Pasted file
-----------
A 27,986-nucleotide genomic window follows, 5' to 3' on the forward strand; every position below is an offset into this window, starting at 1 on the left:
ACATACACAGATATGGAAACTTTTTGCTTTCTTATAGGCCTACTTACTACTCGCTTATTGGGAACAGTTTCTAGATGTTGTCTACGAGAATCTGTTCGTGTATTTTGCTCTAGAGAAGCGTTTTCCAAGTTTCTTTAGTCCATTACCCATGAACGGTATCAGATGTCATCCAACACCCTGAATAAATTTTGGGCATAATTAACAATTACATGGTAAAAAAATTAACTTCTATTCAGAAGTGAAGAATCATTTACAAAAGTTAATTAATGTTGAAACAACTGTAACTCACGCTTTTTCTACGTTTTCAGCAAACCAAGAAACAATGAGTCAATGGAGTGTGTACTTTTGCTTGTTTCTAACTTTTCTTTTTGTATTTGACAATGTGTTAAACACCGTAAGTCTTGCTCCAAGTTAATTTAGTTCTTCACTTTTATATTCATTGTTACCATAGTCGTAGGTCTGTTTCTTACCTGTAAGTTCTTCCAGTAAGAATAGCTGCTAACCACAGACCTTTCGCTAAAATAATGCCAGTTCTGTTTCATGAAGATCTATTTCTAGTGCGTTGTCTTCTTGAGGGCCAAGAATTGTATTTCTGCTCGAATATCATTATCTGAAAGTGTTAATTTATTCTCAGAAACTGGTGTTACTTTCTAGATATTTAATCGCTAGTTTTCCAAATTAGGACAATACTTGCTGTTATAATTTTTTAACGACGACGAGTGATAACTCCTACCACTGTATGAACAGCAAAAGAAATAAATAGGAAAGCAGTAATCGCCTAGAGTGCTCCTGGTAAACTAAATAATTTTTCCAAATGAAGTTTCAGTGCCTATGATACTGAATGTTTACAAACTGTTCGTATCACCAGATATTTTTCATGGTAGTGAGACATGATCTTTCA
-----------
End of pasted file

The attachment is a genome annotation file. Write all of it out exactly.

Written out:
A 27,986-nucleotide genomic window follows, 5' to 3' on the forward strand; every position below is an offset into this window, starting at 1 on the left:
ACATACACAGATATGGAAACTTTTTGCTTTCTTATAGGCCTACTTACTACTCGCTTATTGGGAACAGTTTCTAGATGTTGTCTACGAGAATCTGTTCGTGTATTTTGCTCTAGAGAAGCGTTTTCCAAGTTTCTTTAGTCCATTACCCATGAACGGTATCAGATGTCATCCAACACCCTGAATAAATTTTGGGCATAATTAACAATTACATGGTAAAAAAATTAACTTCTATTCAGAAGTGAAGAATCATTTACAAAAGTTAATTAATGTTGAAACAACTGTAACTCACGCTTTTTCTACGTTTTCAGCAAACCAAGAAACAATGAGTCAATGGAGTGTGTACTTTTGCTTGTTTCTAACTTTTCTTTTTGTATTTGACAATGTGTTAAACACCGTAAGTCTTGCTCCAAGTTAATTTAGTTCTTCACTTTTATATTCATTGTTACCATAGTCGTAGGTCTGTTTCTTACCTGTAAGTTCTTCCAGTAAGAATAGCTGCTAACCACAGACCTTTCGCTAAAATAATGCCAGTTCTGTTTCATGAAGATCTATTTCTAGTGCGTTGTCTTCTTGAGGGCCAAGAATTGTATTTCTGCTCGAATATCATTATCTGAAAGTGTTAATTTATTCTCAGAAACTGGTGTTACTTTCTAGATATTTAATCGCTAGTTTTCCAAATTAGGACAATACTTGCTGTTATAATTTTTTAACGACGACGAGTGATAACTCCTACCACTGTATGAACAGCAAAAGAAATAAATAGGAAAGCAGTAATCGCCTAGAGTGCTCCTGGTAAACTAAATAATTTTTCCAAATGAAGTTTCAGTGCCTATGATACTGAATGTTTACAAACTGTTCGTATCACCAGATATTTTTCATGGTAGTGAGACATGATCTTTCA